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Cal Berkeley Leads the Green Manufacturing Revolution

July 1, 2013
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The University of California-Berkeley has been center stage for new ideas, breakthroughs and radical changes for decades. Today, it’s leading the green manufacturing revolution. Cal Berkeley is home to the Laboratory for Manufacturing and Sustainability (LMAS).

Sustainable manufacturing is the natural next step in the evolution of manufacturing philosophies,” says David Dornfeld, Ph.D., LMAS director and chairman of the Department of Mechanical Engineering. “We can trace the trend toward efficiency and waste to the concept of lean manufacturing that defined any expense that did not add value to the customer as ‘waste.’

Six-sigma compliments lean manufacturing and seeks to improve quality by identifying and reducing errors in manufacturing processes,” adds Dornfeld. “These principles focus on efficiency of production, but not as much on materials, and even less on energy.”

Sustainable manufacturing quantifies production using a three-pronged approach: economic, environmental and social impact, claims Dornfeld, who has been following the concept for more than 20 years. In 1991, he visited a Daimler research laboratory in Germany where engineers were studying new ways to improve manufacturing efficiency while reducing environmental impact.

“After seeing what was being done in Europe and looking at the direction of energy prices and availability in California, it seemed to be a fruitful direction to start researching,” recalls Dornfeld, who says U.S. manufacturers’ perceptions of sustainability have changed in the past two decades.

While there’s a better awareness today, Dornfeld believes there’s still some misunderstanding in the manufacturing community. “There is confusion about ‘true sustainability’ and much of what you see being done is really greening the process or product,” notes Dornfeld. “But, that is the right direction, at least.”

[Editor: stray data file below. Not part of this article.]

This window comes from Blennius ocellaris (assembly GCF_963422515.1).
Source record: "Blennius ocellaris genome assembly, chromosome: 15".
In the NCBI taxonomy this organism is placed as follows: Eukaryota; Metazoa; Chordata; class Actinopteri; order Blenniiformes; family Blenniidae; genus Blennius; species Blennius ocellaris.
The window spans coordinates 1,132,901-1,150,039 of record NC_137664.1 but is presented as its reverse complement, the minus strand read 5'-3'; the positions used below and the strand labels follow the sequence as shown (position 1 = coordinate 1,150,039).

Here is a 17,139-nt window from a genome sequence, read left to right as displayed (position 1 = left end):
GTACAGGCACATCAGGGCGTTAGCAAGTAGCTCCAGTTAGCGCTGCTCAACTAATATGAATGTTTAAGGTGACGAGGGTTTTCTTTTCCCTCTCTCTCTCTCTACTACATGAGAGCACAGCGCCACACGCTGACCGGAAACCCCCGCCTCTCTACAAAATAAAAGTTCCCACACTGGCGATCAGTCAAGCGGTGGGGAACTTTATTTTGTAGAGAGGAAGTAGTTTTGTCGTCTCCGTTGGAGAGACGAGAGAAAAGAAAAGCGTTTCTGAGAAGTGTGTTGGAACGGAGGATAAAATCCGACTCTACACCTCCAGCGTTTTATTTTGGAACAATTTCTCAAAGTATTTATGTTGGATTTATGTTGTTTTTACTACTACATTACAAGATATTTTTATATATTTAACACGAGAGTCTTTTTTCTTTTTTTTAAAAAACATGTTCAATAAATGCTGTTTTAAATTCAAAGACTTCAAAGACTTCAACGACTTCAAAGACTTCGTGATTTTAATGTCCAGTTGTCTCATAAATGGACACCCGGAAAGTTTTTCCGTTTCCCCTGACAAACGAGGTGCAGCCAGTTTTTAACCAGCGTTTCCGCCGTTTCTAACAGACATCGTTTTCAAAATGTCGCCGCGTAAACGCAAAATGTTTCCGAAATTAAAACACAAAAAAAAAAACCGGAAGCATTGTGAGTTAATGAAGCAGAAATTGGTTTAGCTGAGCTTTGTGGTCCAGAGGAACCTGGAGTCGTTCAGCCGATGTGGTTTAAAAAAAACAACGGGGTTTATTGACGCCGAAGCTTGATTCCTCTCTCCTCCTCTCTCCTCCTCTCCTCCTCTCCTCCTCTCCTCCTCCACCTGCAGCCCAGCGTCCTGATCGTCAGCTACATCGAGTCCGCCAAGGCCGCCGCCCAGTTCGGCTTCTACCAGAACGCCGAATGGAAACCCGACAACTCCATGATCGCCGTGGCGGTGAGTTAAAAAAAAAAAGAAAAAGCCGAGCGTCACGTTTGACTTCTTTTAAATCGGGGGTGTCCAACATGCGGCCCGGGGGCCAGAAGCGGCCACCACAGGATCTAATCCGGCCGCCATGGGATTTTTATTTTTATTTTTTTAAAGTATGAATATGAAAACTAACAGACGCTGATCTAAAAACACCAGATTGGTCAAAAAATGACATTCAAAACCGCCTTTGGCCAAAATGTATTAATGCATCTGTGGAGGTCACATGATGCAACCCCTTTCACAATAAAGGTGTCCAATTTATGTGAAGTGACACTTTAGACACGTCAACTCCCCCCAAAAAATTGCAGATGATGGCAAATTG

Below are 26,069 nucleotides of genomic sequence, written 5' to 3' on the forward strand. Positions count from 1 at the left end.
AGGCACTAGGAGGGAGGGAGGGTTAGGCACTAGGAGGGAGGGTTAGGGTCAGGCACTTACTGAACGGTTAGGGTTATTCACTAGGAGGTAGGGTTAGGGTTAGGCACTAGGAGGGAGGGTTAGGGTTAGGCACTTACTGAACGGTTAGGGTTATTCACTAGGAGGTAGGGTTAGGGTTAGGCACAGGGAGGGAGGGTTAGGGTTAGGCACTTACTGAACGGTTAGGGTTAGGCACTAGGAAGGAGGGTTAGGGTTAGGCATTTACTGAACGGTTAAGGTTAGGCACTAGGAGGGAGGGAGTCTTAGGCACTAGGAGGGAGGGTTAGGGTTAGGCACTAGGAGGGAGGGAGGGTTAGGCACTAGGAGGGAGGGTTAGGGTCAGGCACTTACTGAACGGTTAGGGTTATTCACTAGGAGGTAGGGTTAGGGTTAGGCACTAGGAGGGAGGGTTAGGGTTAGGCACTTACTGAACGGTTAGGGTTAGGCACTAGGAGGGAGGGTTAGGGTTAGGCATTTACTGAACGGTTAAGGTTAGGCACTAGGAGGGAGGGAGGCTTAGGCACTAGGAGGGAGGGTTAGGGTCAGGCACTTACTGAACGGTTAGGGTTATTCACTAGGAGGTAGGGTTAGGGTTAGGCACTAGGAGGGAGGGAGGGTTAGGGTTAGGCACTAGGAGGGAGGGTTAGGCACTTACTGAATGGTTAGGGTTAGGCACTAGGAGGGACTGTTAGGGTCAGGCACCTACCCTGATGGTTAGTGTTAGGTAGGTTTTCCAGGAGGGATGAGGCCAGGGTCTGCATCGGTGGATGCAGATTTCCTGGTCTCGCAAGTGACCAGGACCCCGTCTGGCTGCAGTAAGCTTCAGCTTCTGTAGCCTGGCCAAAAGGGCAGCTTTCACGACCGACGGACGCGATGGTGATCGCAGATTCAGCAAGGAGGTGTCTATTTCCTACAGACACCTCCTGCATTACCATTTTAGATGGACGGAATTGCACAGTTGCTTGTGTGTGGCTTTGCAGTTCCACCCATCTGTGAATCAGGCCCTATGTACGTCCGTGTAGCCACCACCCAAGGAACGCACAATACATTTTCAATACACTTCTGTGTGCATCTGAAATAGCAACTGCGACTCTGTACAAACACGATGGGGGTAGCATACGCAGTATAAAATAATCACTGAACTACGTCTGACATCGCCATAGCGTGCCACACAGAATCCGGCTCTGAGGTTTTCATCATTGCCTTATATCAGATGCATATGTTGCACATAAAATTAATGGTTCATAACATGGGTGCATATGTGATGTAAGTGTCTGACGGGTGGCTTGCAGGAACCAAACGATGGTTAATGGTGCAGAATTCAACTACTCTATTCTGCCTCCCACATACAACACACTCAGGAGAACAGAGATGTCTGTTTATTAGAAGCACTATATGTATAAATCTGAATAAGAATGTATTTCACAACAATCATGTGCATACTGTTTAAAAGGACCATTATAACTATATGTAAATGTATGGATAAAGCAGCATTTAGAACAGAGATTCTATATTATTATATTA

To help educate and communicate with engineers about the opportunities, constraints and definitions of sustainable manufacturing, Dornfeld writes a blog on the topic (click http://green-manufacturing.blogspot.in). He also recently wrote a 298-page book entitledGreen Manufacturing: Fundamentals and Applications (Springer).

According to Dornfeld, manufacturers need to consider what environmental indicators they want to use to measure their impact. Some of the most common indicators include greenhouse gas emissions and water use.

“[Our] research at LMAS is concerned with the analysis and improvement of manufacturing processes and the development of tools to analyze sustainability,” says Dornfeld. “Specifically, research is focused on minimizing or removing contaminants and machining defects during manufacture; improving the precision and repeatability of advanced manufacturing technologies; and modeling sustainable, environmentally conscious manufacturing processes and systems.”

Research efforts are funded through the Sustainable Manufacturing Partnership. “All of our research is conducted with an eye to sustainability,” says Dornfeld. “We maintain a common goal of reducing waste in time, energy and materials.

“We are a full-service manufacturing sustainability organization,” Dornfeld points out. “Traditionally, we’ve focused on mechanical part production, which covers [automotive, aerospace, electronics and medical devices]. We’ve also worked a lot in semiconductor manufacturing and packaging.”

Dornfeld and his LMAS colleagues focus on analyzing and improving production processes, systems and enterprises, in addition to developing tools to analyze their sustainability. “Our research is focused on metrics and analytical tools for assessing the impact of processes, systems and enterprises,” he explains.

“[In addition, we model] sustainable, environmentally conscious manufacturing processes and systems,” says Dornfeld. “That includes green supply chains, manufacturing technology for reduced impact, and manufacturing technology for producing advanced energy sources or storage.”

At the moment, UC-Berkeley doesn’t offer a formal undergrad program dedicated to sustainable manufacturing. “However, there is a professional masters program focused on sustainable engineering that features a strong manufacturing component,” explains Dornfeld. “There is also a certificate program in engineering and business sustainability for grad students.”

 The LMAS collaborates with other academic organizations on campus, including the Haas School of Business, the Blum Center for Developing Economies and the Berkeley Center for Green Chemistry. 

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